How kids spend their time
While all parents agree that play is important to help kids relax, have fun, learn and grow, markets differ on which way the scale tips. Most parents globally say they prefer educational activities and media, but the degree to which parents really push their kids to choose educational pursuits over others varies by country. Culture strongly influences this diversion.

In China, where a large population makes professional success more competitive, “Play to Win” is a foundational attitude among parents. Parents don’t want their kids just to do well, they want them to be #1. A full 84% of Chinese parents say they “strongly agree” with the statement: “It’s important that my child be the best at something,” far outpacing the other markets. As a result, Chinese kids spend more time than kids in the other markets reading and engaging with educational content, as well as participating in individual learning activities like music lessons, tutoring sessions, and flashcards. Chinese kids have the highest access to e-readers, and reading crops up as the #1 most frequent leisure-time activity.

For US parents, “Follow your passions” is a guiding principle. There is less push for playtime to be a learning experience, and more of a sense that playtime is for free exploration and relaxation. Unsurprisingly, US kids over-index in screen activities, including watching TV, movies and clips; using the web; and playing video games and apps. They have the highest access to video game consoles, and parents list playing with licensed toys as their kids #1 most frequent activity.

German parents have a more collective expectation for their kids: “Do your part.” Only 35% of German parents “strongly agree” with the statement: “It’s important that my child be the best at something.” And only 16% “strongly agree” that: “I trust that my child will make the right decisions on his/her own.” German kids spend less time comparatively on screens and over-index in play dates with friends and playing outside.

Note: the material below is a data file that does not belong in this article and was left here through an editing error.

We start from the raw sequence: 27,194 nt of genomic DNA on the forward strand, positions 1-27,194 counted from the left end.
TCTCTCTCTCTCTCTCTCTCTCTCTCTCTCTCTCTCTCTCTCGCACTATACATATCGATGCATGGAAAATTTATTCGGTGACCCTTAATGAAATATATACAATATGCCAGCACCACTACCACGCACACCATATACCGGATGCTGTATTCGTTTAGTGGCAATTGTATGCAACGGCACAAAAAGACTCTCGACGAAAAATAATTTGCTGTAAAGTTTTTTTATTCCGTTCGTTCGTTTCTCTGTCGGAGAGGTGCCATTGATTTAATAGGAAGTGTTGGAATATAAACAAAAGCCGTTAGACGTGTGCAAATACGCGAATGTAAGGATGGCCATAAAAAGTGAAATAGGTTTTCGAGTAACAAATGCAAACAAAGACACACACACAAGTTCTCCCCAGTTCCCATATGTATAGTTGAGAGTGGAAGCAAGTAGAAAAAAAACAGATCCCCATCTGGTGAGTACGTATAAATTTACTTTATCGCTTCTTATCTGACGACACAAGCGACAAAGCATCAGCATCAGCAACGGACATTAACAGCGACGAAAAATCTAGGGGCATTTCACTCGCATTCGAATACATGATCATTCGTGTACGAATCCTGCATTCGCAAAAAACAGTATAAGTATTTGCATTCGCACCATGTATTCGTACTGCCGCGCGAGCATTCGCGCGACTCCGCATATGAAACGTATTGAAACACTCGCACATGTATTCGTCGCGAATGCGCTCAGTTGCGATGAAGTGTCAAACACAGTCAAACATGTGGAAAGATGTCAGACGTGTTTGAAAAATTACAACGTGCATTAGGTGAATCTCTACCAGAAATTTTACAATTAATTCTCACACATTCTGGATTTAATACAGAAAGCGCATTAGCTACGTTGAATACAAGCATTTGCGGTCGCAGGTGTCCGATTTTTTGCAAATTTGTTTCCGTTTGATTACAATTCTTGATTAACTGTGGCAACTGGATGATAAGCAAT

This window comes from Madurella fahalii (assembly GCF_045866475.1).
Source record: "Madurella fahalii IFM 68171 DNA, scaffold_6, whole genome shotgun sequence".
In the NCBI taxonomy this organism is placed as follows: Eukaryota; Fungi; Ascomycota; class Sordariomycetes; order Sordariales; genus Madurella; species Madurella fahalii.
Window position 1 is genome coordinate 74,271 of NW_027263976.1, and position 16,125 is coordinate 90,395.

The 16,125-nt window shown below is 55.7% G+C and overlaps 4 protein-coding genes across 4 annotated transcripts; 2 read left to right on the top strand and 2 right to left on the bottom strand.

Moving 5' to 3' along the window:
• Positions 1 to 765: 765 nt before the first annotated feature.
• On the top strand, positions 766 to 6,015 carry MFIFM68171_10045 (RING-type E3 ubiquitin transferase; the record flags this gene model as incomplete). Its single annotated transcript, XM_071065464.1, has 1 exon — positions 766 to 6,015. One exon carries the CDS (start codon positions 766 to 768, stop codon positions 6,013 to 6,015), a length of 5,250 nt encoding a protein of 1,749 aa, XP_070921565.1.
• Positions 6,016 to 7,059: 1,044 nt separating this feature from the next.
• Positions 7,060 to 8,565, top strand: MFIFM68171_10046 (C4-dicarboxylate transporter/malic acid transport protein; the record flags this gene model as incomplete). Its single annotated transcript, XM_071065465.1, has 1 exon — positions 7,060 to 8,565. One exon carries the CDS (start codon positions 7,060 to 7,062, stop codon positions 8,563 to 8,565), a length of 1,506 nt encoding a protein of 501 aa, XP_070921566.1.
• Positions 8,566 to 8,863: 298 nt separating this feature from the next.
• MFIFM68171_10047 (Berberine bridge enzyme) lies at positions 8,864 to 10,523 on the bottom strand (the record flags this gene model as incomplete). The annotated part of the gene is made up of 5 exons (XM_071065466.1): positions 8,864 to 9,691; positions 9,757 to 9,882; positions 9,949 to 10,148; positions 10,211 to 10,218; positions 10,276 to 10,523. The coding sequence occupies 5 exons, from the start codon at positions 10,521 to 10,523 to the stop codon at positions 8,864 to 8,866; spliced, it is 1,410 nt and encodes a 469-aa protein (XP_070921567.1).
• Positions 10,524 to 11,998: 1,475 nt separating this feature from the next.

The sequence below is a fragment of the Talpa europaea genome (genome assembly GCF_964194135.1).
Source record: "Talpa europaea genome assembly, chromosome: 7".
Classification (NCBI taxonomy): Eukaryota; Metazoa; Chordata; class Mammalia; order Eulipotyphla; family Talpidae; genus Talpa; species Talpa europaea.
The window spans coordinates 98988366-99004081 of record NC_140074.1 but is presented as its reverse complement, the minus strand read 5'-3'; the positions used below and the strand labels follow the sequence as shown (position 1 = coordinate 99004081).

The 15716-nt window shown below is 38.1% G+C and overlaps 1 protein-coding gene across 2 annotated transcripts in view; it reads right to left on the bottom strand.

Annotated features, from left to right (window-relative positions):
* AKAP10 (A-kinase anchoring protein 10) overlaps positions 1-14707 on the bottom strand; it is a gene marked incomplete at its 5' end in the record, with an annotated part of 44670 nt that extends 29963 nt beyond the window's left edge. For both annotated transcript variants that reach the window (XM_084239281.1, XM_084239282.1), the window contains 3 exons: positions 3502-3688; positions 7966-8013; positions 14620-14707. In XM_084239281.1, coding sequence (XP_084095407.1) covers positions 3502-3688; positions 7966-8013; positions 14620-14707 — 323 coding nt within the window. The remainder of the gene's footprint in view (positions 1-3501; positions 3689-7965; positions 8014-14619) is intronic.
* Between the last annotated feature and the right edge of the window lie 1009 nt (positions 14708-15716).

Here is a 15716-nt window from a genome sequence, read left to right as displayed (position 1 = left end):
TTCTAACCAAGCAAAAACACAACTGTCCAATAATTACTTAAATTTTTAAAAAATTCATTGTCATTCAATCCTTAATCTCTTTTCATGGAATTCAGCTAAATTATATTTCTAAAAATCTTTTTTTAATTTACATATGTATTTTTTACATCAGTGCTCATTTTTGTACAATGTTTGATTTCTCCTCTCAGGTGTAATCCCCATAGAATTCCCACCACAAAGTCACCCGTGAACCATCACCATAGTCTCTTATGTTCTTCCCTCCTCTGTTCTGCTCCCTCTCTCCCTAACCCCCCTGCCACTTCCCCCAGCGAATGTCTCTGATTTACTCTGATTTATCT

So what to do?

Consider the global truths

  • Appeal to the universal role that parents see for themselves: nurturers, protectors, supporters
  • Follow the growing trend toward gender inclusivity and equality that parents are embracing for their kids
  • Remember that kids have influence on purchases large and small, especially in categories they take a larger interest in
  • Show both parents and kids that you will make kids happy, since parents prioritize kids’ needs
  • Understand local nuances for each market you target
  • Reflect and appeal to local parents’ goals for their kids, whether those lean toward personal fulfilment, personal achievement, or collective participation
  • Understand the balance of power when it comes to decisions, so you know who to try to reach in marketing
  • Consider that you may want to target a niche but passionate minority in a particular market, vs. the majority

Keep tabs on the rapidly evolving changes

  • Track changes in cultural norms, economic dynamics, parental preferences and environmental factors
  • Stay on top of trends, both globally and locally
  • Continually evaluate the influence of technology on your category and your marketing opportunities, to fuel product development and communications efforts
  • Note the influence of new competitors on consumer perceptions and behaviors


Sarah Chumsky is VP at New York-based Insight Kids, which is comprised of passionate business strategists and developmental experts who spend their waking hours pondering and communicating timeless truths and timely trends. Through innovative qualitative and quantitative market research and consulting, they bring the voice of the child to the creative process, helping their clients create products and experiences that meet kids where they are.